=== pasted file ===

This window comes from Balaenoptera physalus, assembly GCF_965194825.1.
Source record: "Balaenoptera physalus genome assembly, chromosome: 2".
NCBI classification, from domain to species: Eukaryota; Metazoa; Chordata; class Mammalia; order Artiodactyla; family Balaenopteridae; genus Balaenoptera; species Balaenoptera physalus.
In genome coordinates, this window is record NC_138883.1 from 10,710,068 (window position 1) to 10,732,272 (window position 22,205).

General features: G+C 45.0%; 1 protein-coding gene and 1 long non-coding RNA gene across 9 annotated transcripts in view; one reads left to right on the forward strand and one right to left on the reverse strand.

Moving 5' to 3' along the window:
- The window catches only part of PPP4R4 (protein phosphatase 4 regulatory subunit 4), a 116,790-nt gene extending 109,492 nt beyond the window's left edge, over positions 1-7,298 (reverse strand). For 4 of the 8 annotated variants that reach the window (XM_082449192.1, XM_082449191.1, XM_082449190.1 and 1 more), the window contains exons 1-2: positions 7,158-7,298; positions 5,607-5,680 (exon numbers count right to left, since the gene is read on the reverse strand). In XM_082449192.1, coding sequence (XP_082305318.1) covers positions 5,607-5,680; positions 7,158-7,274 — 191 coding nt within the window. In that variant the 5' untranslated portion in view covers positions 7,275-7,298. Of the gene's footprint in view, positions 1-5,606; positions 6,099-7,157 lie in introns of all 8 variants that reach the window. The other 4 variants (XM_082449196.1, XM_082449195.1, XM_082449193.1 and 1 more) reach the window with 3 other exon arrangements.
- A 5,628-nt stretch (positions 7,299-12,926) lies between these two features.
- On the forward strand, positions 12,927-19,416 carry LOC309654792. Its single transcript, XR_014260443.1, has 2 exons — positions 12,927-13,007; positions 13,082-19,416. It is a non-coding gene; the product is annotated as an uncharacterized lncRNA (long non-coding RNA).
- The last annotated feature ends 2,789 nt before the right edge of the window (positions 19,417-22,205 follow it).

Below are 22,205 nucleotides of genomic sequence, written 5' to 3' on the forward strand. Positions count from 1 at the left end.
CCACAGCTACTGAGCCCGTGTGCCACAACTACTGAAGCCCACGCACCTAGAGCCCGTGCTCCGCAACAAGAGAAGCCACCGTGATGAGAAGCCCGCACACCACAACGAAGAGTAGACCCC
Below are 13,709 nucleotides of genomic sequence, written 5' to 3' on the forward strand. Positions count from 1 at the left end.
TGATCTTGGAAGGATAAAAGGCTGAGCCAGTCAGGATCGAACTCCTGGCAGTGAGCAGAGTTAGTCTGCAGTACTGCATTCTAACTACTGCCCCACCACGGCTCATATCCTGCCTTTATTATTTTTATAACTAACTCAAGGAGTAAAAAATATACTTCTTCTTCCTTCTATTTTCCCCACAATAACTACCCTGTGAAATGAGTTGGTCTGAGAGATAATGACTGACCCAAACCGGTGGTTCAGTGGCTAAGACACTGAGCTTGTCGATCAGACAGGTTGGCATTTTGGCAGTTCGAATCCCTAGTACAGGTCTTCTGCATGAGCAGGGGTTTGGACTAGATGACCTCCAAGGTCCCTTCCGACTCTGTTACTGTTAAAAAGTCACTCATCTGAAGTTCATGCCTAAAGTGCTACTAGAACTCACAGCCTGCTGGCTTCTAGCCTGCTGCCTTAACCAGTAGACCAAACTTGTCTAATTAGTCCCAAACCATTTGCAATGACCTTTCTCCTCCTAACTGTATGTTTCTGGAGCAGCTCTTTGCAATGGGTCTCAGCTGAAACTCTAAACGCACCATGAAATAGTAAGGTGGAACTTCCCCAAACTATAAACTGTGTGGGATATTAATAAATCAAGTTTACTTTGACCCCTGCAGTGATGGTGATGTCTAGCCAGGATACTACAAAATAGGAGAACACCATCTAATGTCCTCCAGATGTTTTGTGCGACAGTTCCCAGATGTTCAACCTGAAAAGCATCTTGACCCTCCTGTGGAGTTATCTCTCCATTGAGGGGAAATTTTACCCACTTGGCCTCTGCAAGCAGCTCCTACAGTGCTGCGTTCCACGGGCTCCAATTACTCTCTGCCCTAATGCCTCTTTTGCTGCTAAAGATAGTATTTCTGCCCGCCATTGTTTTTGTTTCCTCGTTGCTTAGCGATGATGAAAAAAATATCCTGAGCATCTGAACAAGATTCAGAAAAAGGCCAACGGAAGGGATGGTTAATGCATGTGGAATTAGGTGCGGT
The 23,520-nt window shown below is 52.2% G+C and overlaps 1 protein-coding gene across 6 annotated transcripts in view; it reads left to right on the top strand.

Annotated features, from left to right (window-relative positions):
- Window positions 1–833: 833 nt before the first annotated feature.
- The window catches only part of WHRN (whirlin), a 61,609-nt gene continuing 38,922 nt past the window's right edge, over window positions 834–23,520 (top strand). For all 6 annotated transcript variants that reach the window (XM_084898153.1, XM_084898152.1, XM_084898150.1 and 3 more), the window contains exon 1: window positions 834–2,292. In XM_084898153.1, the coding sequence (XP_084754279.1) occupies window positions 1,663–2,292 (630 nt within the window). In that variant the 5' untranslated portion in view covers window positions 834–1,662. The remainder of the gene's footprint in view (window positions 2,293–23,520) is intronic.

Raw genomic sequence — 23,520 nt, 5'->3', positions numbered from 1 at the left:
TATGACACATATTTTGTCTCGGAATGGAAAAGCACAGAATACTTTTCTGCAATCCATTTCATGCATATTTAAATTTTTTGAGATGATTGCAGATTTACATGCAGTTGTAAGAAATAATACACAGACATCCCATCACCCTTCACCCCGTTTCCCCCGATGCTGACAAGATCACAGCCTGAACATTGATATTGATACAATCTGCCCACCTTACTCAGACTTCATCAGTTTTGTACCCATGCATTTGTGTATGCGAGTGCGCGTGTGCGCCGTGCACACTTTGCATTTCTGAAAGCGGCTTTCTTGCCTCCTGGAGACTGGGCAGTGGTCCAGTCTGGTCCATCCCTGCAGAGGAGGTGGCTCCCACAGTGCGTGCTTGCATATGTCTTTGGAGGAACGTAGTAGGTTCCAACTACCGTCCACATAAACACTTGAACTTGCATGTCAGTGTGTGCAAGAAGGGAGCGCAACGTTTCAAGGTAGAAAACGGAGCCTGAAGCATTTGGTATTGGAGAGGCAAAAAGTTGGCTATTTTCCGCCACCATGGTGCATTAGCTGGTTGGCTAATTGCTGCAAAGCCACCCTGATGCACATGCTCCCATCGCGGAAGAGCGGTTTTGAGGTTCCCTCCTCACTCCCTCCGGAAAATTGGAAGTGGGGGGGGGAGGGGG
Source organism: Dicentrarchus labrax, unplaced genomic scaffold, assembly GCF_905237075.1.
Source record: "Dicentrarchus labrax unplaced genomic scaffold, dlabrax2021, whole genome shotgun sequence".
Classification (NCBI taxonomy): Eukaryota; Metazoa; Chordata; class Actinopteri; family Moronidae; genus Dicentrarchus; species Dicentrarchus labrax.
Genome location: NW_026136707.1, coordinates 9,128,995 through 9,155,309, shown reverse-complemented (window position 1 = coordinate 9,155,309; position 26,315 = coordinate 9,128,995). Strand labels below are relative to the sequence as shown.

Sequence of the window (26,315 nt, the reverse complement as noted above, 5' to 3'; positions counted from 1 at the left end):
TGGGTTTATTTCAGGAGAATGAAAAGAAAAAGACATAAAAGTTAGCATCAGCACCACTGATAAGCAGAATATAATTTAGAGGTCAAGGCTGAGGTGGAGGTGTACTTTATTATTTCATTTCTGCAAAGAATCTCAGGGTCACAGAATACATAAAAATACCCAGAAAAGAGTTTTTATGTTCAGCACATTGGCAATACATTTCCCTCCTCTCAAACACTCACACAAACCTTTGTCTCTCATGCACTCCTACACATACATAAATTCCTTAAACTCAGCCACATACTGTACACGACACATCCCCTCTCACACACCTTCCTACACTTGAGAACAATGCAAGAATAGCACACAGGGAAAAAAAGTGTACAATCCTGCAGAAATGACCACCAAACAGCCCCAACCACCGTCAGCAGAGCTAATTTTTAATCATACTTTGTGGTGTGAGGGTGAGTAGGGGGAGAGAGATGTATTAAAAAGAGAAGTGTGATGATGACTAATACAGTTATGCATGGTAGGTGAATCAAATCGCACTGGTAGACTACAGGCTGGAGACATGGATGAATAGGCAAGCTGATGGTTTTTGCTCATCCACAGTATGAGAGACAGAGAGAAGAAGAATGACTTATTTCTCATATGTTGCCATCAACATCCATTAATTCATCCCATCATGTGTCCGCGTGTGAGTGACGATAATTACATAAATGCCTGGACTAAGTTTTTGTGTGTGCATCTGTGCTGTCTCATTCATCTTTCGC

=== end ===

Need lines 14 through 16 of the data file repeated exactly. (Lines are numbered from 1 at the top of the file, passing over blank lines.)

TGATCTTGGAAGGATAAAAGGCTGAGCCAGTCAGGATCGAACTCCTGGCAGTGAGCAGAGTTAGTCTGCAGTACTGCATTCTAACTACTGCCCCACCACGGCTCATATCCTGCCTTTATTATTTTTATAACTAACTCAAGGAGTAAAAAATATACTTCTTCTTCCTTCTATTTTCCCCACAATAACTACCCTGTGAAATGAGTTGGTCTGAGAGATAATGACTGACCCAAACCGGTGGTTCAGTGGCTAAGACACTGAGCTTGTCGATCAGACAGGTTGGCATTTTGGCAGTTCGAATCCCTAGTACAGGTCTTCTGCATGAGCAGGGGTTTGGACTAGATGACCTCCAAGGTCCCTTCCGACTCTGTTACTGTTAAAAAGTCACTCATCTGAAGTTCATGCCTAAAGTGCTACTAGAACTCACAGCCTGCTGGCTTCTAGCCTGCTGCCTTAACCAGTAGACCAAACTTGTCTAATTAGTCCCAAACCATTTGCAATGACCTTTCTCCTCCTAACTGTATGTTTCTGGAGCAGCTCTTTGCAATGGGTCTCAGCTGAAACTCTAAACGCACCATGAAATAGTAAGGTGGAACTTCCCCAAACTATAAACTGTGTGGGATATTAATAAATCAAGTTTACTTTGACCCCTGCAGTGATGGTGATGTCTAGCCAGGATACTACAAAATAGGAGAACACCATCTAATGTCCTCCAGATGTTTTGTGCGACAGTTCCCAGATGTTCAACCTGAAAAGCATCTTGACCCTCCTGTGGAGTTATCTCTCCATTGAGGGGAAATTTTACCCACTTGGCCTCTGCAAGCAGCTCCTACAGTGCTGCGTTCCACGGGCTCCAATTACTCTCTGCCCTAATGCCTCTTTTGCTGCTAAAGATAGTATTTCTGCCCGCCATTGTTTTTGTTTCCTCGTTGCTTAGCGATGATGAAAAAAATATCCTGAGCATCTGAACAAGATTCAGAAAAAGGCCAACGGAAGGGATGGTTAATGCATGTGGAATTAGGTGCGGT
The 23,520-nt window shown below is 52.2% G+C and overlaps 1 protein-coding gene across 6 annotated transcripts in view; it reads left to right on the top strand.

Annotated features, from left to right (window-relative positions):